Having sewn and bound a couple of books following similar tutorials, my advice is to actually get a professional print shop to make your books if you want something of professional quality[0]. Doing it by hand is a viable hobby, but even with my continuous ink system, it's probably not economical because of the time required to bind everything together. Printing with laser is probably more expensive.

-----

0. If you just want to get some notes together in a reasonably permanent form, here's my three step approach to creating usable, but necessarily "beautiful" books. First, print off your book, arrange the pages, and add a blank page before the first page and after the last page. Second, align the pages carefully, ensuring that the spine is flat. Clamp the pages together, using something flat (another book, or a piece of wood works) to distribute the pressure. Finally, apply some Gorilla Glue (or similar) to the spine of the book, ensuring that the entire spine is covered but wiping away excess insofar as that is possible. Leave overnight, or until the glue cures.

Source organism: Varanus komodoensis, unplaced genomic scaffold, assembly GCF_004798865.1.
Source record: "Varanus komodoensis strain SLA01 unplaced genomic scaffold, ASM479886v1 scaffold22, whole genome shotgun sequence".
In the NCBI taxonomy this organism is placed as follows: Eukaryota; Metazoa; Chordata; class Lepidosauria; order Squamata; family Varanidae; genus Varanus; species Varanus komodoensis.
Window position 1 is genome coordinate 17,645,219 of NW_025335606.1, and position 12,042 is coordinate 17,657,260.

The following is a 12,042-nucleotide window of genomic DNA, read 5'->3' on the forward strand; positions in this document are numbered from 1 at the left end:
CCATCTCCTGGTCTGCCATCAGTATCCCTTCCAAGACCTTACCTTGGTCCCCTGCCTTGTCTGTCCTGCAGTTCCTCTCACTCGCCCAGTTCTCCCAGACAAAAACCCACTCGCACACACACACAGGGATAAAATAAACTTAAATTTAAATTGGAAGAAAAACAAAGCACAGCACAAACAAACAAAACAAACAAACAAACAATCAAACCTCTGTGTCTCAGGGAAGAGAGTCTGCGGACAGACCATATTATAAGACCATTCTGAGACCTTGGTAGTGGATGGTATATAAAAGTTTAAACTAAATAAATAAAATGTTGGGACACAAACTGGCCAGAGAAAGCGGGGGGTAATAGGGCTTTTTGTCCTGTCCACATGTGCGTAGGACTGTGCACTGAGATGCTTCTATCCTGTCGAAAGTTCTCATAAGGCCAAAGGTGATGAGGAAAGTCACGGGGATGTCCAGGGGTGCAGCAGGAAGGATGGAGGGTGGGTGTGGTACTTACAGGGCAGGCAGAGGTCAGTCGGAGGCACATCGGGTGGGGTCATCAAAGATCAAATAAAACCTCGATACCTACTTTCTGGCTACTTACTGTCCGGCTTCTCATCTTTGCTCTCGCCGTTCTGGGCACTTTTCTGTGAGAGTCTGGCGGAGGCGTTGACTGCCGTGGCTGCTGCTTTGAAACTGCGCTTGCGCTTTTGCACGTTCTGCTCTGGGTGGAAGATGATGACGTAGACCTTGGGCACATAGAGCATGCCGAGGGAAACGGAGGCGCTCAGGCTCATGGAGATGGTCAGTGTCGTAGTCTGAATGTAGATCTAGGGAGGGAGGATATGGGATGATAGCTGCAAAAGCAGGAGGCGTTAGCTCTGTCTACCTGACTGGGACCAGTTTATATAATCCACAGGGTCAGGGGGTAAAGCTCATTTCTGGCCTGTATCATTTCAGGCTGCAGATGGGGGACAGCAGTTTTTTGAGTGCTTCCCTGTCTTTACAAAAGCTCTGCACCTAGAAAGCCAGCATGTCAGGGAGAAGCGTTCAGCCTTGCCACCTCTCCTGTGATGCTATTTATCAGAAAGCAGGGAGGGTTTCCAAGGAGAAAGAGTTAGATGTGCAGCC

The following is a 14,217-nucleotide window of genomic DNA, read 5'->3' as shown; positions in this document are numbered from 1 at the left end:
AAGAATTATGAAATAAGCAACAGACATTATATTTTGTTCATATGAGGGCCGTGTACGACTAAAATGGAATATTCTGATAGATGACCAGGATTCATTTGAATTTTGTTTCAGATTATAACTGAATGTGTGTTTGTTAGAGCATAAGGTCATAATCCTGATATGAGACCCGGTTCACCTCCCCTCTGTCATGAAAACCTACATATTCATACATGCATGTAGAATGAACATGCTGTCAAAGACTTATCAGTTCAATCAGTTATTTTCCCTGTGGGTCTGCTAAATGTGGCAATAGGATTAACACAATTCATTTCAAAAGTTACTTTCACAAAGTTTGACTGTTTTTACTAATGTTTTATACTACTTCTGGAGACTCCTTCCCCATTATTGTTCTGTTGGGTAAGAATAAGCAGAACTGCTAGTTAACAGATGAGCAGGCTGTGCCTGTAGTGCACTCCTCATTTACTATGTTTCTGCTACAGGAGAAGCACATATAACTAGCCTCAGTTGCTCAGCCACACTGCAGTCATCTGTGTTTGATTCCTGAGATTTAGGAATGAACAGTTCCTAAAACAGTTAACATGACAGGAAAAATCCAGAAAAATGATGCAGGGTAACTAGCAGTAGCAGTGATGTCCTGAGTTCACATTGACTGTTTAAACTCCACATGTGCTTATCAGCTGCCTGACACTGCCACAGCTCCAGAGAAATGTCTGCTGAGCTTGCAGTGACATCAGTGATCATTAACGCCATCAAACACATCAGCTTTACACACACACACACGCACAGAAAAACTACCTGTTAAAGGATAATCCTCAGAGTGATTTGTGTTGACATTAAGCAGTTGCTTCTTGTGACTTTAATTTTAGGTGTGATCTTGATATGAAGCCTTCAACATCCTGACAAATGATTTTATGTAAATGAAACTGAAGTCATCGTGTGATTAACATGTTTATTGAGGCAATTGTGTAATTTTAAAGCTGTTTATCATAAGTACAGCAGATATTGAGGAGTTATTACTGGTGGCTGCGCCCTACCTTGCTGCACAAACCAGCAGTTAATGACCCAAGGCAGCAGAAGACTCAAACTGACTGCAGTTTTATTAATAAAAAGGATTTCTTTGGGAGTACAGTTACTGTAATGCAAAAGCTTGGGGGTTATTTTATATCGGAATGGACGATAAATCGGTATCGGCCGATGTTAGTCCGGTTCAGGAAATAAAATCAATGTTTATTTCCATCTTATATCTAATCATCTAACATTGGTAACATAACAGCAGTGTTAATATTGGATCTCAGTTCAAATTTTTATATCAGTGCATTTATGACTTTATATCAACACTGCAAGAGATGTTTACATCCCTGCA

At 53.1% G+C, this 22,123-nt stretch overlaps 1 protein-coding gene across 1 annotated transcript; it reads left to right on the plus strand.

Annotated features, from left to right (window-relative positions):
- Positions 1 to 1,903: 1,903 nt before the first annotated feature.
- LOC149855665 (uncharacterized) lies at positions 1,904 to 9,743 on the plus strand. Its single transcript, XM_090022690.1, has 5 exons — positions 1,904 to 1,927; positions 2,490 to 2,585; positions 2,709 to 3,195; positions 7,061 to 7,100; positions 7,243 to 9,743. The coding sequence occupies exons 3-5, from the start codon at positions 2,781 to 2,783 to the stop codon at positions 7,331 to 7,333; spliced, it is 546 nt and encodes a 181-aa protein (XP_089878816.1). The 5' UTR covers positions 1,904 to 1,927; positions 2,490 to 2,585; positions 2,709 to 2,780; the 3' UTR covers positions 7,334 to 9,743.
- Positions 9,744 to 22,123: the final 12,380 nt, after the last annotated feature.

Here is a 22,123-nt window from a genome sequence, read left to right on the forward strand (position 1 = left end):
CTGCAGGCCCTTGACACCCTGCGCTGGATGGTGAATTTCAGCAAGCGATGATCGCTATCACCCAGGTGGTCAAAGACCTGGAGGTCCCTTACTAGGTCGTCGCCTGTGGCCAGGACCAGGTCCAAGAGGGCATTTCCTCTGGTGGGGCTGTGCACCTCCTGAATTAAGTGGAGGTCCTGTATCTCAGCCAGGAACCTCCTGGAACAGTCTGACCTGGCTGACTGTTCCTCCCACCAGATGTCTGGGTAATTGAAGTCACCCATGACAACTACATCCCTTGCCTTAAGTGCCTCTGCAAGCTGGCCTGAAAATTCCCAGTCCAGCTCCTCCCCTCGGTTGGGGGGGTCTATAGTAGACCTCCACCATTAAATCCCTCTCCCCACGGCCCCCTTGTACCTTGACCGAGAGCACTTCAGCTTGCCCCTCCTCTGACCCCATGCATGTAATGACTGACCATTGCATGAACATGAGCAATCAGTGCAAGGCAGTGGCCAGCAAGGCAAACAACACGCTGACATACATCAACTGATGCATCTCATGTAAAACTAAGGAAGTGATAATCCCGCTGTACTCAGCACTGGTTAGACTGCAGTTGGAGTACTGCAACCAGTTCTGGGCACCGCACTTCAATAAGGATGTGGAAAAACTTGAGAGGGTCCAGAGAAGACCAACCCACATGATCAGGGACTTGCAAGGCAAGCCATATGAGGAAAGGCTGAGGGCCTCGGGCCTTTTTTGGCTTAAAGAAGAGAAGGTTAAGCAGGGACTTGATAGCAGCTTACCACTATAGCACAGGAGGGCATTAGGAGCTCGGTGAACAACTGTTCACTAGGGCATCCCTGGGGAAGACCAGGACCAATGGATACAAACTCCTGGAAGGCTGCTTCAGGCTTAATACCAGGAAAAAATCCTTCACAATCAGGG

The result: a surprisingly durable book from a process that takes less than 10 minutes, assuming you've got the materials handy. You can make it more presentable by adding a cover (I cut folders or cardstock into a book cover, and then glue them onto those blank pages).



the gsm of paper determines it's thickness https://www.stuprint.com/news/what-does-gsm-means


In general yes, but a better measure of thickness specifically is it's caliper. These are usually strongly correlated with gsm for a particular type of stock, but not necessarily for different types of stocks.

For example, we use uncalendered cotton stock for our letterpress printing and which has a thicker caliper for a given weight than typical, allowing better impression when printed.

Paper can be a beautiful thing when you get into it... :)